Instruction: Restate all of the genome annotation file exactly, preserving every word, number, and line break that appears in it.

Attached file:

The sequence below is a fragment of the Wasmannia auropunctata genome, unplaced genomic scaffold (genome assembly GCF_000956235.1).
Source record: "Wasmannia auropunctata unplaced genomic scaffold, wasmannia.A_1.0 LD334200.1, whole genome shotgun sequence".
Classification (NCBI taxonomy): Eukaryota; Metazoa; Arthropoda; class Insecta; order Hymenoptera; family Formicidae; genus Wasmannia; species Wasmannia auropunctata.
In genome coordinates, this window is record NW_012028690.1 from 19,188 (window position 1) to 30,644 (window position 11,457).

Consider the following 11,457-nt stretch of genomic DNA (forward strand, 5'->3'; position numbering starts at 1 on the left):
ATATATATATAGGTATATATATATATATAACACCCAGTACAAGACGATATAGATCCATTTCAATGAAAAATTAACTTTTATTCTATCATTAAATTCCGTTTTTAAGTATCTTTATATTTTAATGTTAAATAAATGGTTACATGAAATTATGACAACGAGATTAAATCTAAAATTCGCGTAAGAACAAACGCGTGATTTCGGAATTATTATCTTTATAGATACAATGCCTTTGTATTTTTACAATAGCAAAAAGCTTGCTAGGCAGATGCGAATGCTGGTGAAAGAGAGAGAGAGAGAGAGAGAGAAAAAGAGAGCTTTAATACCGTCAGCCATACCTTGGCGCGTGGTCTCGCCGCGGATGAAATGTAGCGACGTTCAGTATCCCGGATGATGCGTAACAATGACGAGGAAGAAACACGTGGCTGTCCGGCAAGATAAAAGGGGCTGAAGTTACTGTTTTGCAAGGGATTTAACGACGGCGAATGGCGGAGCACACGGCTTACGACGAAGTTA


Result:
The sequence below is a fragment of the Wasmannia auropunctata genome, unplaced genomic scaffold (genome assembly GCF_000956235.1).
Source record: "Wasmannia auropunctata unplaced genomic scaffold, wasmannia.A_1.0 LD334200.1, whole genome shotgun sequence".
Classification (NCBI taxonomy): Eukaryota; Metazoa; Arthropoda; class Insecta; order Hymenoptera; family Formicidae; genus Wasmannia; species Wasmannia auropunctata.
In genome coordinates, this window is record NW_012028690.1 from 19,188 (window position 1) to 30,644 (window position 11,457).

Consider the following 11,457-nt stretch of genomic DNA (forward strand, 5'->3'; position numbering starts at 1 on the left):
ATATATATATAGGTATATATATATATATAACACCCAGTACAAGACGATATAGATCCATTTCAATGAAAAATTAACTTTTATTCTATCATTAAATTCCGTTTTTAAGTATCTTTATATTTTAATGTTAAATAAATGGTTACATGAAATTATGACAACGAGATTAAATCTAAAATTCGCGTAAGAACAAACGCGTGATTTCGGAATTATTATCTTTATAGATACAATGCCTTTGTATTTTTACAATAGCAAAAAGCTTGCTAGGCAGATGCGAATGCTGGTGAAAGAGAGAGAGAGAGAGAGAGAGAAAAAGAGAGCTTTAATACCGTCAGCCATACCTTGGCGCGTGGTCTCGCCGCGGATGAAATGTAGCGACGTTCAGTATCCCGGATGATGCGTAACAATGACGAGGAAGAAACACGTGGCTGTCCGGCAAGATAAAAGGGGCTGAAGTTACTGTTTTGCAAGGGATTTAACGACGGCGAATGGCGGAGCACACGGCTTACGACGAAGTTA